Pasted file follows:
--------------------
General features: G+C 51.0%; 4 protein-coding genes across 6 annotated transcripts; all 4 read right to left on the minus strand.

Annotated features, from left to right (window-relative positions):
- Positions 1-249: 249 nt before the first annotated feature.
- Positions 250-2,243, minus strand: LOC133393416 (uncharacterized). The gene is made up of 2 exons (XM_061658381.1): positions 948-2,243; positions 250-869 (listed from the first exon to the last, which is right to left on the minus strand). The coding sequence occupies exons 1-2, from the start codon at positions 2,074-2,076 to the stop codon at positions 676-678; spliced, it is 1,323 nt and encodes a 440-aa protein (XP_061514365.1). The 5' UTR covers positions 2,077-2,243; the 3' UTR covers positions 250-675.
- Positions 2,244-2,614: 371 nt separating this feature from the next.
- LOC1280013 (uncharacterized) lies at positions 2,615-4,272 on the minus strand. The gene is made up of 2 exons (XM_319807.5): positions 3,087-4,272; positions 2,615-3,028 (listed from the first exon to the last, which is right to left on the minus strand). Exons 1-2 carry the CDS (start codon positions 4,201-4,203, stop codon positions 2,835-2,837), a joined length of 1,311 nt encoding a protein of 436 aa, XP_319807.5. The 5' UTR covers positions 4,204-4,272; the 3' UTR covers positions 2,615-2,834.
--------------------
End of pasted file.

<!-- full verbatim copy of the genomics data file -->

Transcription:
General features: G+C 51.0%; 4 protein-coding genes across 6 annotated transcripts; all 4 read right to left on the minus strand.

Annotated features, from left to right (window-relative positions):
- Positions 1-249: 249 nt before the first annotated feature.
- Positions 250-2,243, minus strand: LOC133393416 (uncharacterized). The gene is made up of 2 exons (XM_061658381.1): positions 948-2,243; positions 250-869 (listed from the first exon to the last, which is right to left on the minus strand). The coding sequence occupies exons 1-2, from the start codon at positions 2,074-2,076 to the stop codon at positions 676-678; spliced, it is 1,323 nt and encodes a 440-aa protein (XP_061514365.1). The 5' UTR covers positions 2,077-2,243; the 3' UTR covers positions 250-675.
- Positions 2,244-2,614: 371 nt separating this feature from the next.
- LOC1280013 (uncharacterized) lies at positions 2,615-4,272 on the minus strand. The gene is made up of 2 exons (XM_319807.5): positions 3,087-4,272; positions 2,615-3,028 (listed from the first exon to the last, which is right to left on the minus strand). Exons 1-2 carry the CDS (start codon positions 4,201-4,203, stop codon positions 2,835-2,837), a joined length of 1,311 nt encoding a protein of 436 aa, XP_319807.5. The 5' UTR covers positions 4,204-4,272; the 3' UTR covers positions 2,615-2,834.